Amateur Radio Digital Communication being revived in Dominica

After nearly two decades of relative quiet and following the near total devastation of the island by hurricane Maria on September 18, 2017, digital radio communication is making a robust return to amateur radio in Dominica.

“Requests for medical supplies from the central medical stores in Roseau by the Portsmouth hospital was very challenging. Transmitting long lists of pharmaceuticals via voice took ages” said Waitukubuli Amateur Radio Association (W.A.R.A) director and amateur radio operator Wayne Abraham J73WA, who operated from the island’s second town of Portsmouth during Maria. He explained that, “thousands of people needed to make contact with their families overseas and with all communication down, for the first two weeks amateur radio was the only means of getting any health and welfare communication to the outside world. I had to manually route all messages to Derek Steele J35X in Grenada who painstakingly converted them to emails and Whatsapp messages for transfer via the internet. A robust, automatic system was needed”.

In the months following hurricane Maria, J73WA has installed a Winlink RMS gateway with VHF packet radio, HF pactor, WINMOR, ARDOP and VARA ports. The RMS gateway allows hams to send and receive email via radio. During an emergency when internet communication is lost, the system switches to radio-only mode allowing hams and emergency responders to send messages to each other and automatically forwards emails destined for the outside world via HF radio to other RMS stations in the region and further afield. The RMS server is well placed to serve all the eastern Caribbean islands if they get hit by a catastrophe.

A collaborative effort between J73WA, Swiss amateur radio operator Walter Aebi HB9WTA and members of the Dominica Amateur Radio Club Inc. (DARCI) saw the installation of the island’s first post-Maria VHF packet radio digipeater (digital repeater) on a mountain in the center of the island near the village of Salisbury. This digipeater will serve as a relay station for hams and emergency responders along the entire west coast and parts of the east coast of Dominica to communicate seamlessly with the RMS server and each other.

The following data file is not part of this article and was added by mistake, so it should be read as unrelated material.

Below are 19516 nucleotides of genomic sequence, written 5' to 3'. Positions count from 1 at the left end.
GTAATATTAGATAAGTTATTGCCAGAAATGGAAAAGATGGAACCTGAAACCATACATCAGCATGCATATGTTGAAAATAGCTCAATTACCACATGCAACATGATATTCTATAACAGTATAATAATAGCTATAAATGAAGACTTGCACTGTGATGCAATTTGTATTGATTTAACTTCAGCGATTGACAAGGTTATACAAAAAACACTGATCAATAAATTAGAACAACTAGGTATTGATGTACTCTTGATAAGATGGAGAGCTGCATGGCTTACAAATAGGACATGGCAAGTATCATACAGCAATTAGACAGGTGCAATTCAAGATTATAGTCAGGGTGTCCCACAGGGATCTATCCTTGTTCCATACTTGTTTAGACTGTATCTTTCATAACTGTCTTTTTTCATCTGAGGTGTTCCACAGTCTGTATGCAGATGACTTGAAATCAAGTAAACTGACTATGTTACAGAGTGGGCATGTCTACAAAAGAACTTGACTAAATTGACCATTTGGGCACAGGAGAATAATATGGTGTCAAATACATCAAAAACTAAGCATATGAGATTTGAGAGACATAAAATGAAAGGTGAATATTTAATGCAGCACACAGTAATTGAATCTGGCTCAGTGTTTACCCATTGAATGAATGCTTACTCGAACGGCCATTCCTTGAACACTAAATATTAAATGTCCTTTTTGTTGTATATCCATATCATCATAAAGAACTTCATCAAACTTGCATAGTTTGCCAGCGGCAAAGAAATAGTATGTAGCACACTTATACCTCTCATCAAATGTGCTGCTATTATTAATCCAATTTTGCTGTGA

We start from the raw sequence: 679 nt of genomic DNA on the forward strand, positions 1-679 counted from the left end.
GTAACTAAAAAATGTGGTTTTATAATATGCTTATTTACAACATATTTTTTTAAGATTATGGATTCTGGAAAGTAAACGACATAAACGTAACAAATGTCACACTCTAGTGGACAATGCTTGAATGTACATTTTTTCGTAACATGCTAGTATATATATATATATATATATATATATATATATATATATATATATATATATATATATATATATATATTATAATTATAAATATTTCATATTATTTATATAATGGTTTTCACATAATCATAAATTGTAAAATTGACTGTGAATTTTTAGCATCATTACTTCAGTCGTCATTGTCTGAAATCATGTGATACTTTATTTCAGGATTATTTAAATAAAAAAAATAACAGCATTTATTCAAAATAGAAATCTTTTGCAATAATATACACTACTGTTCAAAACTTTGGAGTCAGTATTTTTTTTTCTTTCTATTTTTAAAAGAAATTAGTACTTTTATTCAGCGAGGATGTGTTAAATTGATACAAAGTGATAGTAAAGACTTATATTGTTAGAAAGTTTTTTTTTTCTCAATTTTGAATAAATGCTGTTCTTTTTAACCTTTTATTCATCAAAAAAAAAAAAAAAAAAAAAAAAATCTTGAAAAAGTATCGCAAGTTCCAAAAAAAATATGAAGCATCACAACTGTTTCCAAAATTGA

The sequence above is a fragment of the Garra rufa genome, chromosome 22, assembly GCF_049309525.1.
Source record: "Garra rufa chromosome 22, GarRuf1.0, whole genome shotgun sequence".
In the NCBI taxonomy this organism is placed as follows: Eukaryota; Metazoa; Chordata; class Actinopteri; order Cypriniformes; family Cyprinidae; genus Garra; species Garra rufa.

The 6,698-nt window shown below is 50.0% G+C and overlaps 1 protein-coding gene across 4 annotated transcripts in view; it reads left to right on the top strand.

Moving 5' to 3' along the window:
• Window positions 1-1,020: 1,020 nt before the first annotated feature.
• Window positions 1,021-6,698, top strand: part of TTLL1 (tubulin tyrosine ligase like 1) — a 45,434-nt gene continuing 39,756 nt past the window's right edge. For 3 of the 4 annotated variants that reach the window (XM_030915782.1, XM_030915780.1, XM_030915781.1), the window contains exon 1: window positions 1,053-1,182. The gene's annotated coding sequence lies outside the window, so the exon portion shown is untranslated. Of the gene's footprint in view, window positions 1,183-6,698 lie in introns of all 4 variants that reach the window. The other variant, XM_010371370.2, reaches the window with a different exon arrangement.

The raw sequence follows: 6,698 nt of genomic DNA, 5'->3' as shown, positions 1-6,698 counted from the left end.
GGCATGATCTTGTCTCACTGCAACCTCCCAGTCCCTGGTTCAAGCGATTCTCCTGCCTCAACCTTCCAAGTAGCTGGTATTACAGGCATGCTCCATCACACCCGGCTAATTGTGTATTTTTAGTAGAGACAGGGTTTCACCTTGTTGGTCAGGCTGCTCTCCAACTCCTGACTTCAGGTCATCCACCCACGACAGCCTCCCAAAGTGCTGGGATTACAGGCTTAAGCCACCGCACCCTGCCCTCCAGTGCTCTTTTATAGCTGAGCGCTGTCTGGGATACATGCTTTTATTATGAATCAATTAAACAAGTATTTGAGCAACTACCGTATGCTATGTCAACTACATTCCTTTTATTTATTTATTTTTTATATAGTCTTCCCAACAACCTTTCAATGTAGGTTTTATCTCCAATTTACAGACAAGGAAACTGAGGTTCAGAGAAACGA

According to J73WA, future plans for digital communication in Dominica include the expansion of the digipeater network to two other remote mountain tops, promotion of the use of the Narrow Band Emergency Messaging System (NBEMS), promotion and expansion of DMR and System Fusion and the deployment of an amateur radio mesh network.

“We are putting lots of time, effort and resources into building this digital network to serve not just Dominica but also our neighbouring islands” said Hilkiah Lavinier J73HGL, secretary of DARCI. According to Lavinier, “hams have the tools to make emergency communication easy and reliable so putting this network in place will ensure that this service to our community will be more efficient and effective”.

W.A.R.A. director and trustee Clem James J73CI noted ” I think it will enhance our ability to communicate more effectively. The fact that you can print, copy and paste emailsĀ and messages gives you versatility that voice traffic does not offer. Among other things repetition and the fact that you can reread your messages saves your voice”.

The digital network allows hams and emergency response personnel to use their radio equipment connected to a computer to send emails to any email address. It also allows them to send messages, reports and small files to each other. The VHF packet digipeater is operating on the frequency of 145.010 MHz and can be accessed from high locations on the nearby islands of St. Lucia, Martinique, Guadeloupe and Montserrat. The HF gateway operates on center frequencies of 7.104 MHz.